Like so many other questions in Florida family law, the answer is that it depends on the circumstances. Usually, tangible gifts of items like toys or bikes cannot substitute for monetary child support payments, but food and clothing may. For older children, items found not to entitle the paying parent to child support credit have included a vehicle, automobile repairs and insurance, and airfare.
But, in certain circumstances, Florida judges will allow gifts – usually when the paying parent has paid money for a specific purchase or expense for the child that was in the nature of support – to reduce the amount of late child support payments due.
Often, the issue arises when the parent who receives child support claims that the payor parent has missed payments. The payor asserts that other payments they made for the child’s benefit or objects they gifted the child should be set off against any past due child support payments, reducing their liability.
In Montante v. Montante, one Florida appeals court said that voluntary payments from the payor-parent to the child directly should not be credited against child support liability “unless the payments are given in substantial compliance with a support order.” Further, gifts of jewelry and designer accessories to the child were “gifts and not support.” However, the court said that “private school tuition, prescriptions, and health insurance are necessities that may be considered as an element of support” and that only payments “directly related to providing necessities” can be set off against child support obligations.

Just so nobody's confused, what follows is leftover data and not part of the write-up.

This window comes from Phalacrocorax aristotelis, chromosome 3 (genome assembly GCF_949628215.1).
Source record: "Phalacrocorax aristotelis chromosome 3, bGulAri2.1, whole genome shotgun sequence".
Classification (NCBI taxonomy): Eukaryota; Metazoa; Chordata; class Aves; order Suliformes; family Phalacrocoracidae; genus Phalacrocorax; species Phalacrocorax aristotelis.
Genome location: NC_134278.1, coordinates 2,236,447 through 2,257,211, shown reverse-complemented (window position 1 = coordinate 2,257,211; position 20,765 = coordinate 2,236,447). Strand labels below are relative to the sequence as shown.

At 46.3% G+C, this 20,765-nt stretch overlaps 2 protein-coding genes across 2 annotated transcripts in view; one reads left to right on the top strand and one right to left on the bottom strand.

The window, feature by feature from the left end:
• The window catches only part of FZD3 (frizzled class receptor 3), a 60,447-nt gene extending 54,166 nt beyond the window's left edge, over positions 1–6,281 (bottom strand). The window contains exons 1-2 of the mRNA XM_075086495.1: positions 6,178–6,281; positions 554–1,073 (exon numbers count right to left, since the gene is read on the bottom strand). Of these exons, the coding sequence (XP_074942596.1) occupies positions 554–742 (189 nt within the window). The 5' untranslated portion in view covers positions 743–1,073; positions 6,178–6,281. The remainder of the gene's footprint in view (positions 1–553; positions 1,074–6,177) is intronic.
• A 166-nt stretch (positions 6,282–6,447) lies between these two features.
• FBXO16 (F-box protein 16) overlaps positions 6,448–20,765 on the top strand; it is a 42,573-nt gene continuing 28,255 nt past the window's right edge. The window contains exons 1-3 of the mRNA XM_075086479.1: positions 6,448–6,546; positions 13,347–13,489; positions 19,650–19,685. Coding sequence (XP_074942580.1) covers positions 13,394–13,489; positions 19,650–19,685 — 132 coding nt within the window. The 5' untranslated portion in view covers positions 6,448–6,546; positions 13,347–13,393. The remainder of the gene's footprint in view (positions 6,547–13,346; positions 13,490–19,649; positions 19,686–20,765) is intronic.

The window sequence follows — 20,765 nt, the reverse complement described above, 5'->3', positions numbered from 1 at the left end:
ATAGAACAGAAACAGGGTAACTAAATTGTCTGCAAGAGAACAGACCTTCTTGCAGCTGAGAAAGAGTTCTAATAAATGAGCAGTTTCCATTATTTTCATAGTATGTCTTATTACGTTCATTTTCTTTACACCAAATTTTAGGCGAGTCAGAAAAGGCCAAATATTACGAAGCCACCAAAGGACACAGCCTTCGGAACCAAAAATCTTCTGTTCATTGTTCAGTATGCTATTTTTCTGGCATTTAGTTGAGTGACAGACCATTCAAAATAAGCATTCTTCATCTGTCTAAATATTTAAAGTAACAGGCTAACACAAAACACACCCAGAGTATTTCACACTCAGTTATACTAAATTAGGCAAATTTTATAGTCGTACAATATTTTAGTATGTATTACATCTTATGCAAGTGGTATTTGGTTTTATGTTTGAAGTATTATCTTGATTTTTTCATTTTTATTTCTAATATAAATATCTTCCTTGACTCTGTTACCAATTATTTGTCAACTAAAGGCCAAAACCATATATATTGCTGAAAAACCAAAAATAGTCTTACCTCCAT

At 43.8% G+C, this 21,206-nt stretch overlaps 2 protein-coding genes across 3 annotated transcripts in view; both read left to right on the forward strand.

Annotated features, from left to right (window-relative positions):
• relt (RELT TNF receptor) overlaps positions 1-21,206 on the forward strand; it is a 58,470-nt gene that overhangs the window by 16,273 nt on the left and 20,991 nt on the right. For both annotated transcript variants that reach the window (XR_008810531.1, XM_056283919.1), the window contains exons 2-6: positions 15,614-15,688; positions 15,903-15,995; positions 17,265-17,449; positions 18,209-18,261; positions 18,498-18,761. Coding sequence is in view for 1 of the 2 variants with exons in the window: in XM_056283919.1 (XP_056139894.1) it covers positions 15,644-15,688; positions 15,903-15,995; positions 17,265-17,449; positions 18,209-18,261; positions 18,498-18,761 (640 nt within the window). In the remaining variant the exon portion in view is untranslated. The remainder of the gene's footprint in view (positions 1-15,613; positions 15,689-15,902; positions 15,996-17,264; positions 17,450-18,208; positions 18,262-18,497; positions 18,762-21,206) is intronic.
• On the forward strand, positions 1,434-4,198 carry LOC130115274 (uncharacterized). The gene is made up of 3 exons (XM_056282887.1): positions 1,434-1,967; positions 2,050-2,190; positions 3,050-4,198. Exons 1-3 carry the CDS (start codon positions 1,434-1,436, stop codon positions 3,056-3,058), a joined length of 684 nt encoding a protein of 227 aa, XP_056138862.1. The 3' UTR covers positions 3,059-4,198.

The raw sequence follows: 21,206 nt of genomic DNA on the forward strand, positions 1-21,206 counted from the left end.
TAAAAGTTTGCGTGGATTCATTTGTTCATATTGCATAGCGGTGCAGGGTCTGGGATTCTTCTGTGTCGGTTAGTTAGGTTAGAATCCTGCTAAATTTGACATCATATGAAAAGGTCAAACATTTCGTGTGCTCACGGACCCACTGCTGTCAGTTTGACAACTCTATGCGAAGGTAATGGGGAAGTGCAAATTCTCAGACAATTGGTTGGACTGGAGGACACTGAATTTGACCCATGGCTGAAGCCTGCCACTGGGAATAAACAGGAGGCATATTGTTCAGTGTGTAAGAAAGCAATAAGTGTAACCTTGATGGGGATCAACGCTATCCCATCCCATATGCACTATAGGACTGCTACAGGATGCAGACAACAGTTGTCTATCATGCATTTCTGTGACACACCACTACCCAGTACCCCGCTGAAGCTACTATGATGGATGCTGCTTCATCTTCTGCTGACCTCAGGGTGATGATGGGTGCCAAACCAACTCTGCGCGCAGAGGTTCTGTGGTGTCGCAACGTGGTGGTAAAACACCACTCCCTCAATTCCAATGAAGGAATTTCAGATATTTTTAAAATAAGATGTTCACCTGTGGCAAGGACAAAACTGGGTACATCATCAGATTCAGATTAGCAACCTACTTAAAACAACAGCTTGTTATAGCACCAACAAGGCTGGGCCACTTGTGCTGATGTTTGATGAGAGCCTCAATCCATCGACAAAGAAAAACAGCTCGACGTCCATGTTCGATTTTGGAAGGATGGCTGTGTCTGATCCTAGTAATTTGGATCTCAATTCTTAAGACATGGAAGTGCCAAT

2010 statutory amendment
The Florida legislature modified one Florida statute in 1997 to provide relevant direction to courts when they determine initial child support orders in divorce, paternity or support during marriage petitions. Specifically, the judge has discretion to order retroactive child support back to the date the parties physically separated and did not live together with their child, capped at 24 months.
In this situation, the court must consider “actual payments made by a parent to the other parent or the child or third parties for the benefit of the child throughout the proposed retroactive period.” Courts have credited the value of some gifts to the payor’s retroactive child support due under this law if made for the benefit of the child.
Florida courts have broad discretion in interpreting what kinds of payments are “for the benefit of the child.” Specifically, payments that provide for the child’s “necessities” or their “health and well-being” are for their benefit. To get credit, the paying parent must submit credible evidence of the “nature of the gifts” to the judge, according to Department of Revenue ex rel. Soto v. Soto.
In making these kinds of decisions, Florida courts are guided by principles of equity and fairness under the circumstances of each family.
(The Soto case is available on Westlaw at 28 So.3d 171 and the Montante case at 627 So.2d 554.)